Madison
57° F
Partly Cloudy
Partly Cloudy
Advertisement

Roof lessons learned from Hurricane Sandy

Published On: Jan 24 2013 12:27:01 PM CST
Updated On: Feb 04 2013 09:53:46 AM CST

(NewsUSA) - If Hurricane Sandy taught us anything, it's this: Almost anyone can suddenly wind up living like a caveman for days or weeks on end.

Geography didn't matter. (Huge swaths of New York City, not normally associated with ferocious weather systems, lost power, heat and hot water.) Neither did social status. (Homes of the rich and poor along the Eastern seaboard were equally devastated.)

Here are some lessons learned from the superstorm to help you from becoming a future statistic:

* Generators alone don't cut it. Websites like Ready.gov advise people to "install a generator for emergencies." Rarely mentioned, though, is that as good as they are at keeping you powered, unless you've also got a carbon monoxide detector -- which costs all of $20 or so -- you risk being slowly poisoned by fumes spewed by generators in too-tight quarters. At least nine fatalities were linked to that one omission alone, and Dr. Robert Glatter, a physician at Manhattan's Lenox Hill Hospital, called it "a major concern of public health officials after the storm."

* Cash is still king. Guess what those who routinely pay by credit or debit cards discovered also doesn't work during power outages? ATM machines. And since many stores could only accept real money, it fell to those like the Hoboken, N.J., woman who'd kept a "$100 emergency bill in a safe at home" to bail out neighbors.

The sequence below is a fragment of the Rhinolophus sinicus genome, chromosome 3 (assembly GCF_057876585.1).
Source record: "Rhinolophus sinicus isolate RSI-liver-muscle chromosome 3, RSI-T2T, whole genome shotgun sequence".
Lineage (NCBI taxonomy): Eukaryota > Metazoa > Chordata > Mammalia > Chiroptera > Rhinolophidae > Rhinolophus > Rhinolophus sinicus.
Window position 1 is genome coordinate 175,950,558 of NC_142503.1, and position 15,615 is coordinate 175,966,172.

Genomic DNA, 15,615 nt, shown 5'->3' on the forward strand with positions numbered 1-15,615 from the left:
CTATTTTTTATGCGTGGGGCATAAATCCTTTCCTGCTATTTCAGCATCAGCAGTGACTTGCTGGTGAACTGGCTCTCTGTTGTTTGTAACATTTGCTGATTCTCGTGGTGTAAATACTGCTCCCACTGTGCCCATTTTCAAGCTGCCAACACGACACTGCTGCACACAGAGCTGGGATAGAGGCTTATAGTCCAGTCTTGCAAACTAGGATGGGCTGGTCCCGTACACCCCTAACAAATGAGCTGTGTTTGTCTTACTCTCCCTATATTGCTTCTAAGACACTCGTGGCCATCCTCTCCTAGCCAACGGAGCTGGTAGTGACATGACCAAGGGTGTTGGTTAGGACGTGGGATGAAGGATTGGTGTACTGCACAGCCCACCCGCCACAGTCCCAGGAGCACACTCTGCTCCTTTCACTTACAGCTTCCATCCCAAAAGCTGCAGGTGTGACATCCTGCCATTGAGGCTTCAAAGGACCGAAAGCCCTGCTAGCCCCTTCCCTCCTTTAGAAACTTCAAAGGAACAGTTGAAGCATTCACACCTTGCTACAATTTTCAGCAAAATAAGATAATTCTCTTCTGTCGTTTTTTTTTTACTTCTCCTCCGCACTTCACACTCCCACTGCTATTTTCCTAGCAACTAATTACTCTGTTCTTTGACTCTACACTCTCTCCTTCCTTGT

* Fortify your roof. Roofs suffered some of the biggest casualties from the ferocious winds. While there's nothing you can do to prevent trees from smashing through them, other homeowners might've gotten off more easily had they heeded the advice of Jason Joplin, program manager of the Center for the Advancement of Roofing Excellence: "Always install a drip edge to prevent wind-driven rain from entering the roof fascia and deck." And he notes that the line of pre-cut Starter Strip Shingles from GAF (www.gaf.com), North America's largest roofing manufacturer, includes the industry's "strongest and most properly positioned adhesive to help prevent blow-off."

* Avoid your basement. Not only did many drown there in the storm surge, but the death of hero cop Artur Kasprzak should be a real wake-up call: After rescuing seven other relatives, the 28-year-old was electrocuted by a live wire when he raced down into the family's flooded Staten Island basement in search of his father. "People don't think this could happen, but it did," said his sister.

Finally, a survivalist blogger had this alternative for those who refused to evacuate to protect against looters: "Hang a glow-stick somewhere near the window," and leave.

Advertisement
  • Ray Rice

    CNN

    NFL players in trouble with the law

    The recent assault case involving former Baltimore Ravens running back Ray Rice has the nation talking not only about domestic violence, but also NFL players who have had brushes with the law. Take a look at a list of some of the more prominent NFL athletes who have had legal run-ins.

  • Rob Ford, Toronto Mayor blurb

    REUTERS/Mark Blinch

    What did he say?! Rob Ford's craziest quotes

    Toronto Mayor Rob Ford is withdrawing from a re-election bid in the upcoming mayoral race, according to CNN news partner CBC. The controversial mayor was hospitalized this week after the discovery of an abdominal tumor. Take a look at some of this controversial politician's most shocking quotes.

  • Stringer/Reuters

    Most dangerous jobs in America

    Spilled coffee ruining your work day? In these jobs, you're lucky to make it out alive.

Advertisement